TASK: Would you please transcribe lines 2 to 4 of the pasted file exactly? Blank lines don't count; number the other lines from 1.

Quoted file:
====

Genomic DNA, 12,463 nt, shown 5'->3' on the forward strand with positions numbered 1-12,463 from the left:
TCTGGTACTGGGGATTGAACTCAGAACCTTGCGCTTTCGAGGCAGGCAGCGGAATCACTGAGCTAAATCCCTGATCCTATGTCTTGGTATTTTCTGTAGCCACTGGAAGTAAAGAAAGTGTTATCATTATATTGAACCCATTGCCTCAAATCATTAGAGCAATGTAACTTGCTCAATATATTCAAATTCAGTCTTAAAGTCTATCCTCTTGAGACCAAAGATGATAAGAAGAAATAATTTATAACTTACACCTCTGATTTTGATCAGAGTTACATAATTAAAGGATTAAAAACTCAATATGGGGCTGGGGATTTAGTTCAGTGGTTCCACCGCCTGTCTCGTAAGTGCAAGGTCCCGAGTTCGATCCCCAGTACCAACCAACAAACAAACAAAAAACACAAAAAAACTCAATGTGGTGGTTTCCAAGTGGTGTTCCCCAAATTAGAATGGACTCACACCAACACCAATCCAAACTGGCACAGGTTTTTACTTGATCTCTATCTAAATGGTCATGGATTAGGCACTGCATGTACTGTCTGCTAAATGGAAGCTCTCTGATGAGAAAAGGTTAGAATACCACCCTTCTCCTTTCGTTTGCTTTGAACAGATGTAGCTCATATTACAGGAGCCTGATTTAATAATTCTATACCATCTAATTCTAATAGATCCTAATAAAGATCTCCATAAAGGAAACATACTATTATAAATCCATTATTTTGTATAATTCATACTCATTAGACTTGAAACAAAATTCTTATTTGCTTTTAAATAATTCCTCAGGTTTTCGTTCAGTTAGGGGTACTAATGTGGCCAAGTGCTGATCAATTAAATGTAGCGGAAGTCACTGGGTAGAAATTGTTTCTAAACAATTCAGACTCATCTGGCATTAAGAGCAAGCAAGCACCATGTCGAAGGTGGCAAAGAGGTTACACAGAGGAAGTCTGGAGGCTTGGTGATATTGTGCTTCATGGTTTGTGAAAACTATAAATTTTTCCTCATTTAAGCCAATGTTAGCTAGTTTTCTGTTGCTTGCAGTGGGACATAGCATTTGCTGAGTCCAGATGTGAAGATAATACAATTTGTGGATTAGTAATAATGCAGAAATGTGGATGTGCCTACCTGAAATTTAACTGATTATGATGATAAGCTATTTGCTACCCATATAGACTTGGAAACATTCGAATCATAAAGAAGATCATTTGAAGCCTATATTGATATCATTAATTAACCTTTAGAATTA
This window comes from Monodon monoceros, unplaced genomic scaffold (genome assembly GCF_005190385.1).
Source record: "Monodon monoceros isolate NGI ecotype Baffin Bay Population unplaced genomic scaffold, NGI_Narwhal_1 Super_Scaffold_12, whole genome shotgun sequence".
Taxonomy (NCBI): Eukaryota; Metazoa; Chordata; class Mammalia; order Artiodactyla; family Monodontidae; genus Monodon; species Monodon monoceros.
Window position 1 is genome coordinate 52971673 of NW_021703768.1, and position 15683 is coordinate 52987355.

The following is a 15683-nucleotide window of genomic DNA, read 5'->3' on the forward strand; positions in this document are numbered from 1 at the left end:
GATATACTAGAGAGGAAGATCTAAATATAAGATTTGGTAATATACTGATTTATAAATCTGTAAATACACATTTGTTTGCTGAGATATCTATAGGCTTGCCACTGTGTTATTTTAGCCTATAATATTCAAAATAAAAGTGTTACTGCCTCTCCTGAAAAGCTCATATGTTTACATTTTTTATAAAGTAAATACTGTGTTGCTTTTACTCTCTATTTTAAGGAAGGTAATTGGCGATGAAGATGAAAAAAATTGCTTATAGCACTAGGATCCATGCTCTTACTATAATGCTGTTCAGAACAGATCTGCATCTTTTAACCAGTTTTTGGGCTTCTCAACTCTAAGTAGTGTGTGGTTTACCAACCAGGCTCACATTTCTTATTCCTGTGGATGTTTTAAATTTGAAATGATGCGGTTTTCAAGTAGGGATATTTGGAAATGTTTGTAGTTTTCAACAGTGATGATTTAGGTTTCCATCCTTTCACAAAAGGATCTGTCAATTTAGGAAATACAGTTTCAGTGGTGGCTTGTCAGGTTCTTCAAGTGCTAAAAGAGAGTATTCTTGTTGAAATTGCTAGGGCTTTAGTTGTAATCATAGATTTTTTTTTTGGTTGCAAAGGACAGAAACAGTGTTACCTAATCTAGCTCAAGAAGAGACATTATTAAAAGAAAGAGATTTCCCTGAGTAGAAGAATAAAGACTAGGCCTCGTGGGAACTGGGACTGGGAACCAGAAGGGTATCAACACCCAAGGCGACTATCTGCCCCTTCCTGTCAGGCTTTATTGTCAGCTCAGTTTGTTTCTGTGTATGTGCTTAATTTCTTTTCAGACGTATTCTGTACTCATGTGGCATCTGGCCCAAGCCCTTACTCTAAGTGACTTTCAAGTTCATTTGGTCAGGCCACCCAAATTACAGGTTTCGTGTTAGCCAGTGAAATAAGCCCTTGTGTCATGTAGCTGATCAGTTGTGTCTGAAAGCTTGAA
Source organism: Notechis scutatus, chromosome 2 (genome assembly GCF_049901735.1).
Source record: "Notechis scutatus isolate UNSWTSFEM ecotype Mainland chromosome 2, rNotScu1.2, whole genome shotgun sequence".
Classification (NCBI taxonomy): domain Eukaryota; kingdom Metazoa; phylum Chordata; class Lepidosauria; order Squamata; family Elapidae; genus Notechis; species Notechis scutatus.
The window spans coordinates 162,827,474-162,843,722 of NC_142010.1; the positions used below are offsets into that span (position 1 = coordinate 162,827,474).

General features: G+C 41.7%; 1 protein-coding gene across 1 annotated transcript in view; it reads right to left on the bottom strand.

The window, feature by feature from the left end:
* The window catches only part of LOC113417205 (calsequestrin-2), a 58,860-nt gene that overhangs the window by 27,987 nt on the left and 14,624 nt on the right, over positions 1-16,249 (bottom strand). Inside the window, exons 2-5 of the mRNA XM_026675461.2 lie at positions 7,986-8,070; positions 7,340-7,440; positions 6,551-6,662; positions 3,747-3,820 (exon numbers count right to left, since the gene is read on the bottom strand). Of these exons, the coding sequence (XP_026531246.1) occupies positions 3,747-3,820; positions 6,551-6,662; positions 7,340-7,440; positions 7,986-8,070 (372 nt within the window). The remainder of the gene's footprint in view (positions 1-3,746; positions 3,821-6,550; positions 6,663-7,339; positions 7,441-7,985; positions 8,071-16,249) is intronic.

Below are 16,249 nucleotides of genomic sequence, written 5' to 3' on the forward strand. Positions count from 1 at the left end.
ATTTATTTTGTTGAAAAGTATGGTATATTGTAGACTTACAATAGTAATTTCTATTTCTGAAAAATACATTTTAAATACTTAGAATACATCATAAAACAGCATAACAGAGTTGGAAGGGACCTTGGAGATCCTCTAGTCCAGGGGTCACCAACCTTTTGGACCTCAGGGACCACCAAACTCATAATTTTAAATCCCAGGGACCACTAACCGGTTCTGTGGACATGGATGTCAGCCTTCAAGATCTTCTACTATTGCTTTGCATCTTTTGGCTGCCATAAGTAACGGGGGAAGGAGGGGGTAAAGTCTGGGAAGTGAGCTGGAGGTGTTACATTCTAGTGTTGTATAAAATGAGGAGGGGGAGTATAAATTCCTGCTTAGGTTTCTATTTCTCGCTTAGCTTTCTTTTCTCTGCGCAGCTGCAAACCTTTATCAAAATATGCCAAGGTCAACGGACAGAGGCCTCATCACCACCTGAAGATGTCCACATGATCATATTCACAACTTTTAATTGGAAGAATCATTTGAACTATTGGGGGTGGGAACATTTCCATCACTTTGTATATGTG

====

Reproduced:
TCTGGTACTGGGGATTGAACTCAGAACCTTGCGCTTTCGAGGCAGGCAGCGGAATCACTGAGCTAAATCCCTGATCCTATGTCTTGGTATTTTCTGTAGCCACTGGAAGTAAAGAAAGTGTTATCATTATATTGAACCCATTGCCTCAAATCATTAGAGCAATGTAACTTGCTCAATATATTCAAATTCAGTCTTAAAGTCTATCCTCTTGAGACCAAAGATGATAAGAAGAAATAATTTATAACTTACACCTCTGATTTTGATCAGAGTTACATAATTAAAGGATTAAAAACTCAATATGGGGCTGGGGATTTAGTTCAGTGGTTCCACCGCCTGTCTCGTAAGTGCAAGGTCCCGAGTTCGATCCCCAGTACCAACCAACAAACAAACAAAAAACACAAAAAAACTCAATGTGGTGGTTTCCAAGTGGTGTTCCCCAAATTAGAATGGACTCACACCAACACCAATCCAAACTGGCACAGGTTTTTACTTGATCTCTATCTAAATGGTCATGGATTAGGCACTGCATGTACTGTCTGCTAAATGGAAGCTCTCTGATGAGAAAAGGTTAGAATACCACCCTTCTCCTTTCGTTTGCTTTGAACAGATGTAGCTCATATTACAGGAGCCTGATTTAATAATTCTATACCATCTAATTCTAATAGATCCTAATAAAGATCTCCATAAAGGAAACATACTATTATAAATCCATTATTTTGTATAATTCATACTCATTAGACTTGAAACAAAATTCTTATTTGCTTTTAAATAATTCCTCAGGTTTTCGTTCAGTTAGGGGTACTAATGTGGCCAAGTGCTGATCAATTAAATGTAGCGGAAGTCACTGGGTAGAAATTGTTTCTAAACAATTCAGACTCATCTGGCATTAAGAGCAAGCAAGCACCATGTCGAAGGTGGCAAAGAGGTTACACAGAGGAAGTCTGGAGGCTTGGTGATATTGTGCTTCATGGTTTGTGAAAACTATAAATTTTTCCTCATTTAAGCCAATGTTAGCTAGTTTTCTGTTGCTTGCAGTGGGACATAGCATTTGCTGAGTCCAGATGTGAAGATAATACAATTTGTGGATTAGTAATAATGCAGAAATGTGGATGTGCCTACCTGAAATTTAACTGATTATGATGATAAGCTATTTGCTACCCATATAGACTTGGAAACATTCGAATCATAAAGAAGATCATTTGAAGCCTATATTGATATCATTAATTAACCTTTAGAATTA
This window comes from Monodon monoceros, unplaced genomic scaffold (genome assembly GCF_005190385.1).
Source record: "Monodon monoceros isolate NGI ecotype Baffin Bay Population unplaced genomic scaffold, NGI_Narwhal_1 Super_Scaffold_12, whole genome shotgun sequence".